What I did today with my Rebel 250 - Honda Rebel Forum
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post #1 of 46 Old 09-12-2019, 05:13 PM Thread Starter
 
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What I did today with my Rebel 250

Greetings...I thought I posted this note earlier today and now I can't find it so am posting it again....

Took a nice ride of about 35 miles on country roads in my vicinity.
Filled up gas tank and noted 76+ mpg....(I use non-ethanol gas).
The bike runs super smoothly on back roads at about 50 mph.
Ordered a cheap engine bar from Amazon. Reviews said it fits perfectly. However, some said it is not wide enough, side to side.....(just 16.9 inches)… I figure for so cheap it is worth a try.
here is a link to the bar:
https://www.amazon.com/Iglobalbuy-Hi...75041165&psc=1
I don't think it would protect much of anything, but I am buying it so that I can put foot pegs on it and stretch my legs a bit.
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Grace + Peace, Bob
2007 Honda Rebel 250 - Red. Stock.
Age 83 and still riding
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post #2 of 46 Old 09-12-2019, 06:29 PM
 
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I took my first ever highway/interstate ride on the Rebel. It was also my first ever highway ride on any motorcycle. I liked it!

The odometer read 986 when I got home. In the two months Iíve owned this bike, Iíve put on more miles than the original owner did in the year he owned it. In another 14 miles I will change the oil for the second time.

My mpg has been running right around 68. Thatís 90% urban stop/go.

.
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2016 Rebel 250 - - Black
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post #3 of 46 Old 09-12-2019, 06:36 PM
 
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I would advocate strongly against the addition of this crash bar unit. Too many riders have been caught and dragged because of these. I know that there are others on the forum that also have voiced opposition to these bars. There are much safer ways to stretch the legs. I would also speculate that the quality of the Amazon "Crash Bar" engine guard is so poor that it would not function as advertised. In fact, it would probably become even more of a personal hazard should the bike go down with you on board. I always speak out against adding these things to motorbikes. Always! Do you what you want, of course. But I hope you will reconsider Bob!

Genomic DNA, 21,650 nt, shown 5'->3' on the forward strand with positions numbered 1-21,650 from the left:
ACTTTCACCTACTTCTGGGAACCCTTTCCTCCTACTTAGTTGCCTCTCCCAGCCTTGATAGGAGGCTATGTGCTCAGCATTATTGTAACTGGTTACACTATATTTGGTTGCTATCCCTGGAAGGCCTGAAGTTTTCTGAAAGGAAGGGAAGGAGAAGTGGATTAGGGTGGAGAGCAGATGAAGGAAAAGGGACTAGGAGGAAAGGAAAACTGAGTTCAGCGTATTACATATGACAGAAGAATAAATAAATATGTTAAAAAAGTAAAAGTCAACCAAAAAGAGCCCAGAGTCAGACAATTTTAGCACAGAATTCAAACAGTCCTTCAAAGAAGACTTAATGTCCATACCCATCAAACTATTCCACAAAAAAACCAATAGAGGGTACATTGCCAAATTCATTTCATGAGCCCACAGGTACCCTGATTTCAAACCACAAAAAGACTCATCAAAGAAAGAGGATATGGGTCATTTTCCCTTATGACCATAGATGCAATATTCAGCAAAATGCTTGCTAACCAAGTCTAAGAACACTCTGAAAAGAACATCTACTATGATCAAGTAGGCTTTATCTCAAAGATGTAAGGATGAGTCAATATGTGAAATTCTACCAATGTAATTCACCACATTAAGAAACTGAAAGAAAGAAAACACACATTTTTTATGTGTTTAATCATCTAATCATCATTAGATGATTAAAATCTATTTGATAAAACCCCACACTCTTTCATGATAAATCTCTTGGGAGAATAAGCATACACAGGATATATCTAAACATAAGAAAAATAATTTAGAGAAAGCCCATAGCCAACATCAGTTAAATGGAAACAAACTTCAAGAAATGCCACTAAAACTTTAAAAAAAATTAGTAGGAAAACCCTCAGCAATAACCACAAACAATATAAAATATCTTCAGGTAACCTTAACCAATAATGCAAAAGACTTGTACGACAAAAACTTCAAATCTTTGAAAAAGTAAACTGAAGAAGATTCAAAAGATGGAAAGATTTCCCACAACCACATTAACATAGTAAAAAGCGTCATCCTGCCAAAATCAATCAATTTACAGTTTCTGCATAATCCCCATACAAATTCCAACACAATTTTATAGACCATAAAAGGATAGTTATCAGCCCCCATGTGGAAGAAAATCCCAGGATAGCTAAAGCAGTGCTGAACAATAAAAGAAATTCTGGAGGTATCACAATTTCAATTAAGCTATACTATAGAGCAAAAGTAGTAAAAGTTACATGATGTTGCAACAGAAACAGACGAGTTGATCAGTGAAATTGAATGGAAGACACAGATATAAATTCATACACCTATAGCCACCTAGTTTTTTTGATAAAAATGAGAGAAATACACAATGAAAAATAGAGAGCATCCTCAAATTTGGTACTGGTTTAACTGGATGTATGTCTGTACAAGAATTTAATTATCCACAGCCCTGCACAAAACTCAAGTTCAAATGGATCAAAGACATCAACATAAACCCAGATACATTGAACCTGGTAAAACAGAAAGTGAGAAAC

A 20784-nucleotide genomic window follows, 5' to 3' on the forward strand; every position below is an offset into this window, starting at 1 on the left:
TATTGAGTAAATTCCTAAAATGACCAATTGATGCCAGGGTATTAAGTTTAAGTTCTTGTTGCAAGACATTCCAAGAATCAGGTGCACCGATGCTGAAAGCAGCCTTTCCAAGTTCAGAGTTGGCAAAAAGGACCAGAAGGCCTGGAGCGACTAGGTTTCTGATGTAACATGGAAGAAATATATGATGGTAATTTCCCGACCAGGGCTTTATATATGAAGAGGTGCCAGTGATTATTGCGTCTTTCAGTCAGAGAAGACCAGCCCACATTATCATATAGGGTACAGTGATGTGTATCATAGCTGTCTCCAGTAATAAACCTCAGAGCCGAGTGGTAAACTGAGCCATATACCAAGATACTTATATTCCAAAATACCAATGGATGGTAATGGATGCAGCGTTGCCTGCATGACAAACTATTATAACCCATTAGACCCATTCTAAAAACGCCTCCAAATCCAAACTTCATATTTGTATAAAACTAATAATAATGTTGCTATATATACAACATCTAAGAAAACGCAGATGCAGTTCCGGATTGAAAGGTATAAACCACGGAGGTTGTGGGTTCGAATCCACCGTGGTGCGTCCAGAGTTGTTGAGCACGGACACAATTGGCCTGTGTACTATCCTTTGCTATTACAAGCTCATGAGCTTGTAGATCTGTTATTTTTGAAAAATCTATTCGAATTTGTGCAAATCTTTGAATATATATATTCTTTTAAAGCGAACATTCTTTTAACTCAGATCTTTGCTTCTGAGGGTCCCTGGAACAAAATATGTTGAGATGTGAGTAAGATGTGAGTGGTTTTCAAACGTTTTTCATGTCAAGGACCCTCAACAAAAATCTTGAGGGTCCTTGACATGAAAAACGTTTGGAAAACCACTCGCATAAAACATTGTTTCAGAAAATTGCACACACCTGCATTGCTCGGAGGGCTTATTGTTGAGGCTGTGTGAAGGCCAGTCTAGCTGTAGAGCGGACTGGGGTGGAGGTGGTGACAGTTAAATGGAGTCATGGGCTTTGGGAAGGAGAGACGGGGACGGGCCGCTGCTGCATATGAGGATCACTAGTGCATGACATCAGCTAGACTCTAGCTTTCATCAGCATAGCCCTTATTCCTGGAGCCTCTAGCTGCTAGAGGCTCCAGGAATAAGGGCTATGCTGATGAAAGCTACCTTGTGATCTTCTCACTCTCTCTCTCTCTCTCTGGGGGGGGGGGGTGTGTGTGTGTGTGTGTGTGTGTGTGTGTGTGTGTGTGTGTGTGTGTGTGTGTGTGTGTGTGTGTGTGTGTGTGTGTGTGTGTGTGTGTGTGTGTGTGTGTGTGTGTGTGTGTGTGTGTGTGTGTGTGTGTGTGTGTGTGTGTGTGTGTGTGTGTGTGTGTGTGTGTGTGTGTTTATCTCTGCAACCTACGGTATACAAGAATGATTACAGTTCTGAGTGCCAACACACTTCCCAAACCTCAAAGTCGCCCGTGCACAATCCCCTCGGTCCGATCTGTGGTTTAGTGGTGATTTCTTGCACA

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post #4 of 46 Old 09-12-2019, 08:43 PM Thread Starter
 
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Thank you for your urging for avoiding use of the engine bars...I will certainly consider your advice.

Grace + Peace, Bob
2007 Honda Rebel 250 - Red. Stock.
Age 83 and still riding
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post #5 of 46 Old 09-13-2019, 10:38 AM Thread Starter
 
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ok, today I took another longish ride before it got too warm for this old man. As I ride the Rebel more and more I am finding it to be "enough" and more than that for my bike. Being elderly and still wanting to ride, I figured the Rebel was at best a compromise so that I could still ride, although on a very small and low-powered bike...Yet each ride causes me to bond with it more and more. Yes, I have to figure out some safe way to get more leg room...Perhaps forward controls will emerge as the answer...stay tuned...

The Corbin seat I ordered is due to be delivered today....So tomorrow's ride will be another cool chapter in the Bob/Rebel saga...

Best to all.

Grace + Peace, Bob
2007 Honda Rebel 250 - Red. Stock.
Age 83 and still riding
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post #6 of 46 Old 09-13-2019, 11:37 AM
 
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Quote:
Originally Posted by Nardospark View Post
I would advocate strongly against the addition of this crash bar unit. Too many riders have been caught and dragged because of these. I know that there are others on the forum that also have voiced opposition to these bars. There are much safer ways to stretch the legs.